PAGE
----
Although there are lenient opinions, we are stringent in the Land of Israel. In any case the cut-off date is 15 Shevat. This is the ruling of: Chazon Ish, Dinei Orlah §5; Kerem Tziyon, Hilchot Orlah 9:8 (p. 46 and n. 9). See also Neta Hillulim 1:7–8 (p. 14) However, there are those who are lenient if three whole years passed from the time of planting; that is, if one plants between 16 Av and 15 Shevat (or more precisely: when from the time the tree takes root; see below), according to Rambam, Hilchot Ma'aser Sheni 9:11–12, and as implied by the first opinion cited by Shulchan Aruch, YD §294:5; Yalkut Yosef, Mitzvot HaTeluyot Ba'aretz II pp.129–130. The poskim disagree on Rambam's intent (ibid.): whether the "three years" he mentions are counted from the time of planting or from the time the tree takes root (kelitah)—that is, two weeks following the planting. Even according to the lenient poskim, one should be stringent and begin the orlah count from the time the tree takes root. See Neta Hillulim, ibid., n. 7.
 Tosafot, Rosh Hashanah 14a, incipit be'echad; also according to Rambam, Hilchot Ma'aser Sheni 1:2; ibid., Hilchot Shemita VaYovel 4:9, while the determining stage for ma'aserot and shemita is the onat hama'aserot (at the beginning of the fruit's ripening, when it can be eaten in extenuating circumstances), the stage that determines orlah vis-à-vis fruit is much earlier: smadar or bosser, which comes afterwards. See the gloss by Rabbi Avraham David Rosenthal, in: in Kerem Tziyon, Orlah Halachot Pesukot, chap. 9, n. 4; Rabbi Yaakov Ariel, "What is chanata?" Ohala Shel Torah IV, p. 39; see also Rabbi Yoel Friedemann, "The orlah count for etrog trees," HaTorah VeHa'aretz V (5760), pp. 214–215. See also the Encyclopedia of Agriculture and Halacha, entries: chanata, bosser and smadar.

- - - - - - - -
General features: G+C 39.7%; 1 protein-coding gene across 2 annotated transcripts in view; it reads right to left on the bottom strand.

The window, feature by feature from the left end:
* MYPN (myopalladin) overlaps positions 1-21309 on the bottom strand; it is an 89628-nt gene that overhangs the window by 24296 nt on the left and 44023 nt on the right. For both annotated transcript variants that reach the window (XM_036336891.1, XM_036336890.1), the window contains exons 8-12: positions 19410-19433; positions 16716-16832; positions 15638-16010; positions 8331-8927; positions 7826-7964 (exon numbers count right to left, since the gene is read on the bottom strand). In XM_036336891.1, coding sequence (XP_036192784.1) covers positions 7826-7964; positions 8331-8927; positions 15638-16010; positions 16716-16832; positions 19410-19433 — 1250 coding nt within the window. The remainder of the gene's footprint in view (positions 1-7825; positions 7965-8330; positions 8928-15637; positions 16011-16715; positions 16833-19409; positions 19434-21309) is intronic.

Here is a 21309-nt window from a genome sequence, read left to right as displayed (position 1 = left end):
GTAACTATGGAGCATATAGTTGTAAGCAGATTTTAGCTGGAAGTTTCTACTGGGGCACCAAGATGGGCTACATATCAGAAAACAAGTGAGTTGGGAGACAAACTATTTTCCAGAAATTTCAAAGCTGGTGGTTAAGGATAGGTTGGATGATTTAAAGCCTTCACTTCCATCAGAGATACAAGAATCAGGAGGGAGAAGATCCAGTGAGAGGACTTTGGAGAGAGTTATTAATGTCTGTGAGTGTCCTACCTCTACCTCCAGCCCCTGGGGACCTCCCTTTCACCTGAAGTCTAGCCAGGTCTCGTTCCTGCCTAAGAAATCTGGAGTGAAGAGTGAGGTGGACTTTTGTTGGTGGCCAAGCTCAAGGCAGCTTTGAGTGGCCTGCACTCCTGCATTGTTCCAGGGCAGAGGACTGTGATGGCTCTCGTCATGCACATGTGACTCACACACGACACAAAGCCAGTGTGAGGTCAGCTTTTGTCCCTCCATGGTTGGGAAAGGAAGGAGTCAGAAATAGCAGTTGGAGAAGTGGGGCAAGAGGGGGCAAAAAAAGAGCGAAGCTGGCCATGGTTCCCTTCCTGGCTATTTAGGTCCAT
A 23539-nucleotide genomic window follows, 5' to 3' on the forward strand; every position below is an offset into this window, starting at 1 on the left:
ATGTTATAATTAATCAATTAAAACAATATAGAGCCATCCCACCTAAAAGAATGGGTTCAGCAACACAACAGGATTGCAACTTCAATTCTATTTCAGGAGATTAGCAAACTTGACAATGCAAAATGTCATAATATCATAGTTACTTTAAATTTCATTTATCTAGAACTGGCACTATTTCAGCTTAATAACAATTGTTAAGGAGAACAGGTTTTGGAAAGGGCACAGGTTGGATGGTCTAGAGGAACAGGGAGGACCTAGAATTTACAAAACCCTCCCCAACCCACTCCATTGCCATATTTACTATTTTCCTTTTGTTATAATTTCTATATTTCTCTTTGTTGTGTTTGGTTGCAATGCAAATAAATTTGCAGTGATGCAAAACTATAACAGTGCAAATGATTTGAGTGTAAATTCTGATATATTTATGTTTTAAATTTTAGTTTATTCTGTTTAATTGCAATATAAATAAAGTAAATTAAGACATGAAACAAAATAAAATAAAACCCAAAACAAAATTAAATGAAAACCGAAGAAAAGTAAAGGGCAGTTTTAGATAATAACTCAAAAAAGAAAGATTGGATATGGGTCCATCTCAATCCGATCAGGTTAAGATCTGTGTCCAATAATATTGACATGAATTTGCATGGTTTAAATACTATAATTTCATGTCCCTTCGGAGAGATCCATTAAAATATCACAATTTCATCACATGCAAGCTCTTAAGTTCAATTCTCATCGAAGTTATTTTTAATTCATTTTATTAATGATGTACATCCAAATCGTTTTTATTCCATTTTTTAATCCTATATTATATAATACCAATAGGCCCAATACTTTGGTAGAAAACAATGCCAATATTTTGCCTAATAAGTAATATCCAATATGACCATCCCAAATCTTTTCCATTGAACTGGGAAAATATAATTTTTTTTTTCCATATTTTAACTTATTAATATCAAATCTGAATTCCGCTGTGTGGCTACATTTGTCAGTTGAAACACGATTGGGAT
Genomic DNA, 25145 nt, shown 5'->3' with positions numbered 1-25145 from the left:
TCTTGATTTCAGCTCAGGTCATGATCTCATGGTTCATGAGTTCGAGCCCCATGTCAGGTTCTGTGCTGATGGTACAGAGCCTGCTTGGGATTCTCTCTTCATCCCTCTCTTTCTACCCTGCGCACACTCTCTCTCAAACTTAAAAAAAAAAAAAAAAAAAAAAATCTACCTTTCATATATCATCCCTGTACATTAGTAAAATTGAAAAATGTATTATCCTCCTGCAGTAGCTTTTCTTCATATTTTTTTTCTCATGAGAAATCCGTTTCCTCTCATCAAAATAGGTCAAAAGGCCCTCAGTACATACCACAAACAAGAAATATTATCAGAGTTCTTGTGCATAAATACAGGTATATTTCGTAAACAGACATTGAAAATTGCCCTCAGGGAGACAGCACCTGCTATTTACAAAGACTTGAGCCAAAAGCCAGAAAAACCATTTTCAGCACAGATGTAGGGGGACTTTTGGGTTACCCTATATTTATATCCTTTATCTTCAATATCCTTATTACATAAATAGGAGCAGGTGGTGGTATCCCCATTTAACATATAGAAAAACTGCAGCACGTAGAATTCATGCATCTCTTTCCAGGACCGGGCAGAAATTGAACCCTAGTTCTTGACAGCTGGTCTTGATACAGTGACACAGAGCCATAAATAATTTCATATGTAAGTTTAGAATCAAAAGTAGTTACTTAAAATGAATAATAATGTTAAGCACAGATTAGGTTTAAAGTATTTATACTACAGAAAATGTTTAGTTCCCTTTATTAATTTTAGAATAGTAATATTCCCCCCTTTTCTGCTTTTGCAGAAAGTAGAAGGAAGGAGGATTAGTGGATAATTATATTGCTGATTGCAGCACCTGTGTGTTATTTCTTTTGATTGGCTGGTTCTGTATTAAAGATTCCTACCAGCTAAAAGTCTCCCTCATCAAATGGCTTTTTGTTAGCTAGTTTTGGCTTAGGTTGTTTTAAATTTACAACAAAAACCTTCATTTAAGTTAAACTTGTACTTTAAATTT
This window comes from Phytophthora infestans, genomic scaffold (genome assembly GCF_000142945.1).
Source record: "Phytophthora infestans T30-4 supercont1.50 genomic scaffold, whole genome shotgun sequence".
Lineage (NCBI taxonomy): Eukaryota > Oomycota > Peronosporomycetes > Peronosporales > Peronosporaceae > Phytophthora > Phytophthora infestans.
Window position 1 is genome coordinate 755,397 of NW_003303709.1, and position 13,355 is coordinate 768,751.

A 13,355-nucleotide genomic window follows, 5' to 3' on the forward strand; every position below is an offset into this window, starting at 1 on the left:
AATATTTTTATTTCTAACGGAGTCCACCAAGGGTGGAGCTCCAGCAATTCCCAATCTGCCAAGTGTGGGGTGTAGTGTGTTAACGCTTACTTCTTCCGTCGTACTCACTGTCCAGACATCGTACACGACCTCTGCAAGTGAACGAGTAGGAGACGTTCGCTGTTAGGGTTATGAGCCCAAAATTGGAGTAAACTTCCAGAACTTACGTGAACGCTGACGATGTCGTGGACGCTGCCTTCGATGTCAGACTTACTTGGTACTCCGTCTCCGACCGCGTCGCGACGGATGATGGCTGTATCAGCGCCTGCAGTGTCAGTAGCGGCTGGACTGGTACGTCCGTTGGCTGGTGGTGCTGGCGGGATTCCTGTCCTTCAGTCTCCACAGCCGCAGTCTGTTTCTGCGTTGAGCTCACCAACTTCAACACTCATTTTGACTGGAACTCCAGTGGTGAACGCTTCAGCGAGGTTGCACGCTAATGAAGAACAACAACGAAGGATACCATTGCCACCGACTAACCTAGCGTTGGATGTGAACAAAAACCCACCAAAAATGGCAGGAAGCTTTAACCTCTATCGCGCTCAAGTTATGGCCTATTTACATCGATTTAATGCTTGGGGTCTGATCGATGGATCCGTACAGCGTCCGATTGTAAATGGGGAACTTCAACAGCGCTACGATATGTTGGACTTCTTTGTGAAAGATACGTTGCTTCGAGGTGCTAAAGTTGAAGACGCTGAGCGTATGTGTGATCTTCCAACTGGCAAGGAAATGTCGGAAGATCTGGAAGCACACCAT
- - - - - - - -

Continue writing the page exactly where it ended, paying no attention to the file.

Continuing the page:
Rabbi Yaakov Ariel, ibid., pp. 298–300, following Tosafot, Rosh Hashanah 14b, incipit ulashevi'it. It seems that for all other fruit, we determine according to the ratio between the size of the lemon and the size of the other fruit. That is, a fruit that is smaller than a lemon or etrog, the determining stage for that fruit is when it reaches the size that is smaller than an olive. However, for fruits that are bigger than a lemon or etrog, the determining stage is when it is larger than an olive
 Smadar is an earlier stage than bosser. The poskim dispute whether the first stage when the orlah prohibition applies to grapes is bosser, while for other fruits it is smadar, or for all fruits the onset of the prohibition is smadar. See Responsa Radbaz, ibid.; Chazon Ish, Orlah §3:5 and Dinei Orlah §41; Neta Hillulim 6:21, n. 26 (p. 27).
 That is, the follow the blooming stage, chanata; for lemons—when they are slightly larger than an olive; see Section B.2 and n. 12, above.